Eagle Alpha Legal Wrap - August 2021

Eagle Alpha rounds up some of the most relevant legal and compliance articles surrounding the alternative data space over the past month.

3 years ago   •   3 min read

By Dallán Ryan

Eagle Alpha rounds up some of the most relevant legal and compliance articles surrounding the alternative data space over the past month.


In order to address the challenges associated with the rise of ESG data and ratings, the Board of the International Organization of Securities Commissions (IOSCO) has proposed recommendations aiming to mitigate risks flowing from the activities of ESG ratings and data products providers. These recommendations also address some of the challenges faced by users of ESG data and ratings, as well as the companies that are the subject of these ratings or data products. You can access this article here.

A recent study by KPMG found that 29% of ‘250 director-level or higher’ executives at companies with over 1,000 employees admitted how their own companies collect personal information that is “sometimes unethical.” Additionally, 33% of respondents said that consumers should be concerned about how their company uses personal data. You can access the article here.

Connecticut’s “Act Incentivizing the Adoption of Cybersecurity Standards for Businesses” will now have one of the broadest definitions of personal information in any data breach law in the US. In this act, a personal data “trigger” is defined as first name or first initial and last name, in combination with any one or more data points including a range of IDs, medical information, biometric information and more. Several other states have also very recently reviewed their cybersecurity laws. You can access the article here.

Due to a failure to implement adequate data security measures to protect and secure consumers’ credit card information, Dickey’s Restaurant was fined $2.35 million by the U.S. District Court for the Northern District of Texas. The data breach was also found to violate CCPA and the California Unfair Competition Law. You can view this article here.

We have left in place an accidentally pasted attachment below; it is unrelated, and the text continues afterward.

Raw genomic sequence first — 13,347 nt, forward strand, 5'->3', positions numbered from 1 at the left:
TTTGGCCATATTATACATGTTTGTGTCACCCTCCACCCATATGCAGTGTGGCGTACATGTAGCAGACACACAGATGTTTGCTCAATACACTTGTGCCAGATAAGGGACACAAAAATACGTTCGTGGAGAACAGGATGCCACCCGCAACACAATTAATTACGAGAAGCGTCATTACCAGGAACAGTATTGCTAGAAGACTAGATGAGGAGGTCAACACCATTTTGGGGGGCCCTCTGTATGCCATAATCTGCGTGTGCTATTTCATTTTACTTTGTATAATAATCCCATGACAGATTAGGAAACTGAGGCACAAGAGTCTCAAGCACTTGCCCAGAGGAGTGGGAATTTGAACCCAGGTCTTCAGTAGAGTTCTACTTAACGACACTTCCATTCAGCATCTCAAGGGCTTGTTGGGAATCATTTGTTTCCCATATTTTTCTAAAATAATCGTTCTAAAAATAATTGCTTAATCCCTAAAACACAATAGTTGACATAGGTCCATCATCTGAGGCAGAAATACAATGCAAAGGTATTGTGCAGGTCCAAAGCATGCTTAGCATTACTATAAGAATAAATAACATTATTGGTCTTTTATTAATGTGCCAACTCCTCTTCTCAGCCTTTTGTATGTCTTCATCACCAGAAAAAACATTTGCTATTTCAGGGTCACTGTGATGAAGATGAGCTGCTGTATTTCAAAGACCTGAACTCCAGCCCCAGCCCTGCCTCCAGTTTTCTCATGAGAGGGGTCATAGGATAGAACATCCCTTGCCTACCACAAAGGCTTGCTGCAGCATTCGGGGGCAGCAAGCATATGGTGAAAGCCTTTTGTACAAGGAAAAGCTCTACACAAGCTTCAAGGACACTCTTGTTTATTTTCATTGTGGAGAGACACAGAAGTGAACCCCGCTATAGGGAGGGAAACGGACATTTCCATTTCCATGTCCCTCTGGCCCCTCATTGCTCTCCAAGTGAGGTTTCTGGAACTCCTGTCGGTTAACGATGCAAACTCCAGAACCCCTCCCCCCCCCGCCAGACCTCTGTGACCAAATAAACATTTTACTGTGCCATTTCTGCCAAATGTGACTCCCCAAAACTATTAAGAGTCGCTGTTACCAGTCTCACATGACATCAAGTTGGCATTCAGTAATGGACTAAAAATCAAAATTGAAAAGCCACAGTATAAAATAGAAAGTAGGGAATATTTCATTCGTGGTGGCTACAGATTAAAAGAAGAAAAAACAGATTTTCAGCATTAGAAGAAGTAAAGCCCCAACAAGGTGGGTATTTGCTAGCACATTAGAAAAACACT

Following an announcement that the UK aims to reform its data laws and pursue data sharing agreements with non-EU countries including the US and Australia, the EU has warned that if a re-write goes ahead, any data-sharing agreements the UK have with the EU will cease in order to protect EU citizens’ privacy. One of the reforms proposed is removing cookie pop-ups that tell internet users when they are being tracked online. You can access the article here.


On the 20th of August, China finalized the Personal Information Protection Law (PIPL), which is set to come into effect on the 1st of November 2021. This robust data privacy framework aims to both protect individuals’ personal data against abuse, while also addressing the modern cultural and business attitudes in China. Like all laws that have been passed so far in China, it includes many high-level principles but is expected to receive additional guidelines in the coming months. You can access the article here.

Following the implementation of China’s Data Security Law and Personal Information Protection Law, many companies are anxious to know if data will be able to be exported from China, and whether there is any need to localize data in China to future-proof relevant business activities. Due to this uneasiness, many multinational companies have put ‘China data/server localization’ and ‘China data/cyber-related compliance issues’ on their boards’ agendas. You can access the article here.


The global sports analytics industry is expected to grow from $1.9 billion in 2019 to $5.2 billion by 2024 and so a distinction must be made between the use of personal data such as athletes' biometric data and data which is considered already in the public domain. Under the GDPR, athletes have the right to access their data, request rectifications and have the right to erasure and if athletes began to exercise this right, it would impact rapidly growing sports and performance datasets. You can access the article here.

To allow SEC registrants to remain compliant with Swiss data protection laws while providing personal data in response to SEC examinations, the Swiss Data Protection and Information Commissioner have released a framework outlining permissions for transfer of personal data across two main headers: ‘contract performance’ and ‘public interest’. You can access the article here.

Spread the word

Keep reading